Lehigh students and faculty have been increasingly incorporating augmented and virtual reality into university curriculum.
The Franklin Institute defines AR as a technological feature that adds digital elements to a live view. Examples of this are Snapchat photo lenses and the app Pokemon Go.
VR, however, creates a complete immersion experience that removes users from the physical world.
Lehigh’s Center for Innovation in Teaching and Learning (CITL) holds various events with speakers such as Kevin Park, a guest speaker from New York University. The CITL provides students to come and discuss anything AR or VR related.
Stephen Sakasitz, a senior instructional technologist for Lehigh’s Technological Services works directly in the CITL and is considered the point person for all AR and VR support.
Sakasitz said AR and VR emerged as a part of Lehigh’s campus approximately three years ago. Around two years ago, the visualization lab was added to the CITL.
Sakasitz said he sees two different areas in which AR and VR will be prevalent on Lehigh’s campus.
“One is used directly in the classroom as a teaching and learning tool AR and VR applications that currently exist are out there and how they can be utilized better to improve the teaching and learning experience,” Sakasitz said. “The other kind of way that it’s going is homegrown development of AR and VR resources and how those can be used either in the field of research or academia in general.”
Over winter break, the CITL plans to work to set up a collaborative, student-focused development space located in the basement of the computing center.
Sakasitz said the hope is the development lab will be a space where students who have an interest in developing 2D, 3D, VR, AR or any kind of immersive technology will be able to access that space, collaborate with other students, mentor one another and more.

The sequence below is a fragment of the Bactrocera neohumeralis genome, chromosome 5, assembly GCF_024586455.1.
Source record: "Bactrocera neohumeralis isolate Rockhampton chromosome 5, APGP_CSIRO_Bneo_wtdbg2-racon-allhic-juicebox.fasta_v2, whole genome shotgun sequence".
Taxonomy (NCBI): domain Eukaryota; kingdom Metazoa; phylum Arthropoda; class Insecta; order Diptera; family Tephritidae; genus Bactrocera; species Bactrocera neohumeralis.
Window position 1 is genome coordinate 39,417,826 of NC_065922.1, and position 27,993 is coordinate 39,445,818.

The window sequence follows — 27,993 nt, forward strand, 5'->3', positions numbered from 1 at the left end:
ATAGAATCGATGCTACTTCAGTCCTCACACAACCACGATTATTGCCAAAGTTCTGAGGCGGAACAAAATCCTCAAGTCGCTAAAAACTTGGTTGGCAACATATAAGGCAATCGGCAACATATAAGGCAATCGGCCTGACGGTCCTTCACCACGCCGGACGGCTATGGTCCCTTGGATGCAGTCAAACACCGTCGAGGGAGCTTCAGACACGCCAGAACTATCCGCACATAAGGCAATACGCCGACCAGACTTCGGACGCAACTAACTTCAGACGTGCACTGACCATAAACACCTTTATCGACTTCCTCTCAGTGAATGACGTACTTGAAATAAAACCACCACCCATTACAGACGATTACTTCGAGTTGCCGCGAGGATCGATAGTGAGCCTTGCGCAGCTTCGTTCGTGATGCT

Ved Patel, ‘19, a student who works with AR and VR in the CITL, said he sees the technology being prominent in the future of education.
“I feel AR and VR are the next big thing in technology; the major application area would be education. I think we should be moving away from the traditional in-class teaching methods.”
Patel says the applications for AR and VR are set up for people to use at the CITL. He helps students effectively use AR and VR for their courses.
Many professors have given assignments where their students are asked to use AR and VR technology to better understand and visualize concepts from class.
William Crow, the director of the Lehigh University Art Galleries (LUAG) and a professor of practice in the department of art, architecture and design, had his students utilize AR technology to create games that apply material they had learned throughout the semester.
“We covered a lot of material, and students were then asked to apply what they had learned by creating a game using augmented reality,” Crow said. “Research tells us that when someone applies what they learned and utilizes that information in another context they are much more likely to retain it and to incorporate it into their own understanding.”
Crow’s students will be presenting their AR games on Dec. 5 in the Lower Gallery of the LUAG.